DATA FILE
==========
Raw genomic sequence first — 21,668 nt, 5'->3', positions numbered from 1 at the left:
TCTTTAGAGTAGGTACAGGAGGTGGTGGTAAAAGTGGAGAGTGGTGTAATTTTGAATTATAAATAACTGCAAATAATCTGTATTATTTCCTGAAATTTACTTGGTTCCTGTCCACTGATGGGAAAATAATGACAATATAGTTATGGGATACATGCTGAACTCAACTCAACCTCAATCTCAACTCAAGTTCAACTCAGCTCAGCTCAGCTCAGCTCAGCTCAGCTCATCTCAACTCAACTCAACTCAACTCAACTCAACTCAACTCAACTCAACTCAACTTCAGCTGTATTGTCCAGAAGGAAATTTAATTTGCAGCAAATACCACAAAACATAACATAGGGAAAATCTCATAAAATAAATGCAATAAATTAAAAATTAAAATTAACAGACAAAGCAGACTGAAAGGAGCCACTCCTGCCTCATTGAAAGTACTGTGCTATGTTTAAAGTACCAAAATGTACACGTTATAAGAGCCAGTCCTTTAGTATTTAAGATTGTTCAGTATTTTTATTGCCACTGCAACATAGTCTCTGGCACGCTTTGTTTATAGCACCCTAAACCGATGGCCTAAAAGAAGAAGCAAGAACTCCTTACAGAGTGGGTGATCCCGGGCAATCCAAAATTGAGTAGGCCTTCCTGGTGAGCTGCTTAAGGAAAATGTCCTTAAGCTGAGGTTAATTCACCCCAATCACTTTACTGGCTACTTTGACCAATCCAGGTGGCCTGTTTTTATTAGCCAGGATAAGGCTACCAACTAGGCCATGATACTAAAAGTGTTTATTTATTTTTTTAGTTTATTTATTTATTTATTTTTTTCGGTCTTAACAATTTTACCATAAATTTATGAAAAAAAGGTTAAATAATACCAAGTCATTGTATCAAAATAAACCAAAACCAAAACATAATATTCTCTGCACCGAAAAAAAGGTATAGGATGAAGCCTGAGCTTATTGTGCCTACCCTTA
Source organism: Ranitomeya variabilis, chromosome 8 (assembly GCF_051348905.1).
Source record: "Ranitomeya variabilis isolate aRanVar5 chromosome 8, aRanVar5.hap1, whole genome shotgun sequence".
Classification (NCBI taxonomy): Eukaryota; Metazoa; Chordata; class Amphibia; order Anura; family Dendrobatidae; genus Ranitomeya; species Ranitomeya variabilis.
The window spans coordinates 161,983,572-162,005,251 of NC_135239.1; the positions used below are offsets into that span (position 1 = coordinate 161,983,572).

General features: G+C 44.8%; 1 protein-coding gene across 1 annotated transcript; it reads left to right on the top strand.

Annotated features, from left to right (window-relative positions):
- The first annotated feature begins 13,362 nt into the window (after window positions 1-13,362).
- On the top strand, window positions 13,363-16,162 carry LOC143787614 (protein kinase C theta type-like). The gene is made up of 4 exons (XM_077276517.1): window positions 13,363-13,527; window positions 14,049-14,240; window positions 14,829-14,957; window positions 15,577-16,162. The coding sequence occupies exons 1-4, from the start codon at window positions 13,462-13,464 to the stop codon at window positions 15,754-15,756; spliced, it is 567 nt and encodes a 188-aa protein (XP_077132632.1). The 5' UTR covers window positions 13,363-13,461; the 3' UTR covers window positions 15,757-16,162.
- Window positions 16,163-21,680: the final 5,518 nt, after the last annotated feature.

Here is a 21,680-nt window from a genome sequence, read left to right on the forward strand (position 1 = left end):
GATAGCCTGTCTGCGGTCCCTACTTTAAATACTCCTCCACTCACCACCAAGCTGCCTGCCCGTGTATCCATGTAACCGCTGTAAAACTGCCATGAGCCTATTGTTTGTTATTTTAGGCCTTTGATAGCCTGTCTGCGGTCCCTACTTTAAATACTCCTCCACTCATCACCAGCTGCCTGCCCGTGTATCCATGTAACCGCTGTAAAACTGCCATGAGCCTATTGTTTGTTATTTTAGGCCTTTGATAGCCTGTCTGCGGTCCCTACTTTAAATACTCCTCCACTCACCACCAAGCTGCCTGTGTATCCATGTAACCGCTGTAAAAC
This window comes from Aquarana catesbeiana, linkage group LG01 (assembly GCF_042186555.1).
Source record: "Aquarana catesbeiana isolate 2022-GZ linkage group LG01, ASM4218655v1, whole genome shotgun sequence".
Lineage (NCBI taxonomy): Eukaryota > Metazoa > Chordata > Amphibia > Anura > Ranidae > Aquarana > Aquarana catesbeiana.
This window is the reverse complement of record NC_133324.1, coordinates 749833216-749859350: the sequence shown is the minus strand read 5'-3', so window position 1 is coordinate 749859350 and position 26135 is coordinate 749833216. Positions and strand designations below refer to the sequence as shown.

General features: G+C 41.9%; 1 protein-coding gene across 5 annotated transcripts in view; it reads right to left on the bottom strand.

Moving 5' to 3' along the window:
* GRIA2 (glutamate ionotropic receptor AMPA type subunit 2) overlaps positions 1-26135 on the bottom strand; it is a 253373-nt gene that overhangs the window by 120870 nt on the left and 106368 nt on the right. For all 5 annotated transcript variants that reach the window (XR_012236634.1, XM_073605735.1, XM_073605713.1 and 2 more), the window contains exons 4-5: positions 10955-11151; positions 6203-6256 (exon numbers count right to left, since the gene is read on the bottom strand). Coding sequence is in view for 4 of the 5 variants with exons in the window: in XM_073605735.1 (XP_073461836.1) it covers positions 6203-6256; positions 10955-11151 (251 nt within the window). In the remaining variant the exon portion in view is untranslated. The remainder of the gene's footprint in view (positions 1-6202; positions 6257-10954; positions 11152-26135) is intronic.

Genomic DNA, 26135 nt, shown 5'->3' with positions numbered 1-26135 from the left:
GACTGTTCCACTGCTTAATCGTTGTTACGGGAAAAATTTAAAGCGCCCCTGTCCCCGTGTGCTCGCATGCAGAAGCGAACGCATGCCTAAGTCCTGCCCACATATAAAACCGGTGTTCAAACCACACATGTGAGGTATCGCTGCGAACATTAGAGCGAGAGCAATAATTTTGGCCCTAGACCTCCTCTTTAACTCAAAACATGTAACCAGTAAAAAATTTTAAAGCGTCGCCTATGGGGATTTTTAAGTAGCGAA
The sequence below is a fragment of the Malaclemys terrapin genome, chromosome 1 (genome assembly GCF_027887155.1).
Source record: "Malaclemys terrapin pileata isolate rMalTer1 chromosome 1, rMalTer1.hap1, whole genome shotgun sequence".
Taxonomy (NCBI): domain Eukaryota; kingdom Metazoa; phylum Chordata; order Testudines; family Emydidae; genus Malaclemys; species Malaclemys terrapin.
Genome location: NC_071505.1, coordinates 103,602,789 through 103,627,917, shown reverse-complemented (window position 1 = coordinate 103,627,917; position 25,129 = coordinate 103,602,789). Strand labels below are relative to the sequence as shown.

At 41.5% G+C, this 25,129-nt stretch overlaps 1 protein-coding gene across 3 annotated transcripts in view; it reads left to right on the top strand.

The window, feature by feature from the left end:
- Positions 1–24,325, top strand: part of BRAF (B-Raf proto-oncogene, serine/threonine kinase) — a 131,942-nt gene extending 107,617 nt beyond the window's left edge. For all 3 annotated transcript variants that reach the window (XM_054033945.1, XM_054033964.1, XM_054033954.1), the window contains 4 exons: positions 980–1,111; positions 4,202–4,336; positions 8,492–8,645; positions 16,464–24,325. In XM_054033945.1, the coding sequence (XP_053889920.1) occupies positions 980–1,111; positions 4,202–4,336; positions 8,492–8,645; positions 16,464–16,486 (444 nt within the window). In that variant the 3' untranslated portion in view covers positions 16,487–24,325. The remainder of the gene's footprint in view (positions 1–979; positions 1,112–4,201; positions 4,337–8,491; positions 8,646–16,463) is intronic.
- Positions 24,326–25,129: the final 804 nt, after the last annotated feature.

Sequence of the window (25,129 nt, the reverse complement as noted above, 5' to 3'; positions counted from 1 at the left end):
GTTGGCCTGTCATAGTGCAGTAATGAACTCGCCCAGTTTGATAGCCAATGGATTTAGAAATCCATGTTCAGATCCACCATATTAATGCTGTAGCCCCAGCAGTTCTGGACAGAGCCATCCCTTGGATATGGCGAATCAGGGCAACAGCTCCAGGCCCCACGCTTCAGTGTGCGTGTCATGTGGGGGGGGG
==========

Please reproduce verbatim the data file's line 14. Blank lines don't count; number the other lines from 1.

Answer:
This window comes from Aquarana catesbeiana, linkage group LG01 (assembly GCF_042186555.1).